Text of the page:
OK, so here goes, (not including Jan or Mompriest or Jennifer):

Gannet Girl

Kathy, if you'd ever post again, I'd name you,too !!

Sunday, January 11, 2009

A Little Giddy at Happy News

We've had some absolutely WONDERFUL news this weekend:
Young Man with Integrity is getting married!!

He's marrying J, the Inherently Irrational Rationalist (title of her blog), whose little two-year-old is Little M.

David and I have called ourselves grandparents of Little M for a while now, but I guess we can look forward to a "more official" grandparenthood.


The wedding will be later this year sometime, and they have asked me and David to officiate. David just wants to do a blessing at the end, so I'm more than delighted to be able to perform this role for my wonderful stepson and his soon-to-be wife. They are a good match. Readers of this blog know that Young Man with Integrity is brilliant, sensitive, uniquely his own person, kind and caring, hardworking, and one whom I fully expect will one day contribute powerfully to making this world a better place. He majored in political science and plans on law school. Girlfriend and soon to be daughter-in-law J is, at 23, one of the deepest thinkers I know. I love reading her blog...she's painfully honest, the kind of honesty that always gives birth to spiritual growth. She's funny and strong and able to love deeply. Young Man with Integrity has chosen well.

I am just SO excited! When they told us yesterday I admit to getting a little giddy. Oh! Let's make this dinner together tonight an Engagement Celebration Dinner! Oh! Where's the good china? Candles...Centerpiece...Let's open a bottle of champagne! Let's toast them! (3 times) Let's find out what they want for an engagement present! Where do you want the wedding? How big do you want it to be? On and on and on I went. I know I just about drove them crazy. As they were leaving, walking out the door, Young Man with Integrity says to me, with this kinda bemused, kinda happy, kinda teasing, but also worn-out look on his face: Don't make me regret this, Katherine. ha!
image from

Thursday, January 8, 2009

Discernment: Learning to Love

Many times I've heard people say something like this regardig discerning their calling to ministry:

Oh, I didn't want to do it, but God kept at me. God was pulling me along, but I didn’t want to go, I really didn’t, but God just kept bugging me and wouldn't let me alone.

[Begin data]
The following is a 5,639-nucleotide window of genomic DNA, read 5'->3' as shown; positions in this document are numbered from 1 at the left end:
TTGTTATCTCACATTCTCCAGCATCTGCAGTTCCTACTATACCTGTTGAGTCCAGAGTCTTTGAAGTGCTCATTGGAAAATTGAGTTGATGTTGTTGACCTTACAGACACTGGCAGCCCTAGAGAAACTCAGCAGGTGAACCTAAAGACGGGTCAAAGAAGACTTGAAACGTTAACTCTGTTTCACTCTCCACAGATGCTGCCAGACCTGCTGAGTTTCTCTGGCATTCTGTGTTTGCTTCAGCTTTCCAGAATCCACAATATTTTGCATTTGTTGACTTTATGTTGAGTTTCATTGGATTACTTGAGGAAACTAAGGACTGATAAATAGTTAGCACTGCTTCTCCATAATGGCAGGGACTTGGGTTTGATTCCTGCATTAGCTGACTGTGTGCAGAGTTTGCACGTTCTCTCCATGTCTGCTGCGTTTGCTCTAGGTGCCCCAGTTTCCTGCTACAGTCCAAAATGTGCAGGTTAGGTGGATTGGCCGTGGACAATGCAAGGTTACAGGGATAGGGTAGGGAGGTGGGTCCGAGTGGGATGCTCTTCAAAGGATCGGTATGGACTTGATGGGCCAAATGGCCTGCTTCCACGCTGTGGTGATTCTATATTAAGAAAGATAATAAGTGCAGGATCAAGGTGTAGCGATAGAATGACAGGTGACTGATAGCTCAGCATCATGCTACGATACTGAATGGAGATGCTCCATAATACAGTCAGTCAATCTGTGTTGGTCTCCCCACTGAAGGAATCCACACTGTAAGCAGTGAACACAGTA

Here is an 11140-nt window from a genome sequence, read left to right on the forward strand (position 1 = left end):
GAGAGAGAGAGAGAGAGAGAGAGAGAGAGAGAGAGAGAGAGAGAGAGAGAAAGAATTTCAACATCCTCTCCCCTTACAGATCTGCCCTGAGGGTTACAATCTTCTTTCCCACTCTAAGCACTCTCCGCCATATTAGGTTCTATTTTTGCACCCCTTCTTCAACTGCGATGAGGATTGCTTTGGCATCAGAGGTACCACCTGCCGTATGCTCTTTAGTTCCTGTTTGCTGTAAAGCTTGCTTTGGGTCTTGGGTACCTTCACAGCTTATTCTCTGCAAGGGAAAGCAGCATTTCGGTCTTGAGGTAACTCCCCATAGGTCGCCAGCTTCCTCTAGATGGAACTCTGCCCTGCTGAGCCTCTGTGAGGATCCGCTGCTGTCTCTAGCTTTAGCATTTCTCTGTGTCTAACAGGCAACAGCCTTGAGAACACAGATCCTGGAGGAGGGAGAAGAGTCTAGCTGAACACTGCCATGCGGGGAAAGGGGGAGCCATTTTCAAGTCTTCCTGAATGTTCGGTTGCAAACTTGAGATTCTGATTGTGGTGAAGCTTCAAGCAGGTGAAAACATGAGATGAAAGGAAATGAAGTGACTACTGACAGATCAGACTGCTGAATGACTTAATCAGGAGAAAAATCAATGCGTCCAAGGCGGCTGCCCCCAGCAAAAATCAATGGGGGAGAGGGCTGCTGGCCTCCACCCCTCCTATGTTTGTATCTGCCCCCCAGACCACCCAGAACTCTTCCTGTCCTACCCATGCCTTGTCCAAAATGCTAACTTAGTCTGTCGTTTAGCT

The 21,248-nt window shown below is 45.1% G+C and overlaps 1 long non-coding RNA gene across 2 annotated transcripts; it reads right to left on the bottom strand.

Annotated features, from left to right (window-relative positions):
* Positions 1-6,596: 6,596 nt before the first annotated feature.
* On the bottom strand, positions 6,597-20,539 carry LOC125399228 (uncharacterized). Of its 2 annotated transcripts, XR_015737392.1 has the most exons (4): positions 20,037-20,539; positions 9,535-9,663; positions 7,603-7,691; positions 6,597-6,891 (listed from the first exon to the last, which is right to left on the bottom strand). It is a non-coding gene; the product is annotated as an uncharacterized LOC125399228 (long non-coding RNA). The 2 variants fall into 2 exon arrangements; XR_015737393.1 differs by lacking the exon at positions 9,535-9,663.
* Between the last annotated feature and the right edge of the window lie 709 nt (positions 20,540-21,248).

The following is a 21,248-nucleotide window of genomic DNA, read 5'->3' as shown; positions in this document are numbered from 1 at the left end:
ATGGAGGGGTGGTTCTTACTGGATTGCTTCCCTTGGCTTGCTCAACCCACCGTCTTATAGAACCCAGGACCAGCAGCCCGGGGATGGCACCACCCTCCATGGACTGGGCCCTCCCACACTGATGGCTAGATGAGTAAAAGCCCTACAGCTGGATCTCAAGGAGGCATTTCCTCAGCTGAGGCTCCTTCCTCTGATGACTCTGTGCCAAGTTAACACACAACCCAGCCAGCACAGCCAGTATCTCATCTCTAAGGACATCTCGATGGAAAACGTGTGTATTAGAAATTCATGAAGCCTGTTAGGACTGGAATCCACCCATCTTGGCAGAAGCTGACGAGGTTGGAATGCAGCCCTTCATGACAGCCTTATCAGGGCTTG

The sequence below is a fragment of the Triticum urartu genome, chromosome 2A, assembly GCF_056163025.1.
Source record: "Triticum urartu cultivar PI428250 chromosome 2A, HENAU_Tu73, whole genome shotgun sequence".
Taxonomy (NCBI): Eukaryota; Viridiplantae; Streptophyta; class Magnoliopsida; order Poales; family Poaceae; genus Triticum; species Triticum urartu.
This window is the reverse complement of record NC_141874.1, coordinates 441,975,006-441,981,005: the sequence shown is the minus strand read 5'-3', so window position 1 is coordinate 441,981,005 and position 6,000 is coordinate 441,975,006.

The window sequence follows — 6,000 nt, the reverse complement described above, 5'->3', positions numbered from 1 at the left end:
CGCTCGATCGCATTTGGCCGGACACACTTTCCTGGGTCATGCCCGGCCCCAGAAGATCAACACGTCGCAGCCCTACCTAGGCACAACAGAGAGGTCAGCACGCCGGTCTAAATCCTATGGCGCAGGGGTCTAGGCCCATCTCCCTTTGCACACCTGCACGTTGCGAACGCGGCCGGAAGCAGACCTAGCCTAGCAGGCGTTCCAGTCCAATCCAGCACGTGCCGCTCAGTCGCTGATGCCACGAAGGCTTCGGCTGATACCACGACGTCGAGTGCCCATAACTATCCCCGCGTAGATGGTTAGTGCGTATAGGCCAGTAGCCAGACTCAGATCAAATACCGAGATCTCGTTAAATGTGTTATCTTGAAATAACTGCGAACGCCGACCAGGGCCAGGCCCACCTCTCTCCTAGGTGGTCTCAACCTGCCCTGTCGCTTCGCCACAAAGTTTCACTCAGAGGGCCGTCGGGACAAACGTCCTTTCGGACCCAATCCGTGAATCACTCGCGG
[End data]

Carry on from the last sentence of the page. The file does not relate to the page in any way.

I think we need to be very careful about this kind of thinking. God is found in our resistence, too. Yes, we must learn to trust God, but we must learn to trust ourselves, too.

Discernment is not really about making a decision or solving a problem. Discernment is living a life that moves toward authenticity. It's all about learning to love ourselves~the true self, that is. It's a process of developing self awareness such that we can finally see how our deepest desire is also God's desire for us. God's will for us does not differ from our own deepest desire. And I believe that our deepest desires always come down to Love.

Most every advance in discernment carries with it a cost, the cross of self-knowledge. As we learn who we truly are, so much of who we thought we were must die, and that is often quite painful. Developing self-awareness is a waking up process, a birthing process, a movement from what is small and dark and prison-like to that which is terrifyingly enormous, vibrantly light, and freeing.

To discern we must identify the obstacles to the Image of God within us, and then take action to remove them so that we can increasingly become the authentic beings that God created. It's the imago Dei that truly knows, actually sees.

I think we can liken the process of removing the obstacles to the imago Dei within us to learning to love. Love and fear cannot stand together. Love casts out our fears and anxieties so that we can be transformed and ever more receptive to love. The more we’re receptive, the more we can change. It is in being LOVED (not loving, although that's a natural consequence of allowing ourselves to be loved) that the imago Dei is clarified, enlivened, and empowered. We are desirable because we were created by desire, God's perfect desire.

It's difficult, allowing ourselves to be completely loved. It's both passive and active--we simply allow it, we let go, surrender to this great power of love. But there's also some active discernment necessary, some real agency involved in this surrender. In my experience it doesn't just happen~we must work at it, practice listening and being receptive and trusting. Oh my. It's not easy.

And ALL this transformation is for the sole purpose of LOVE – to LOVE the world.

Just some thoughts this Thursday night.

flickr image, "inner light"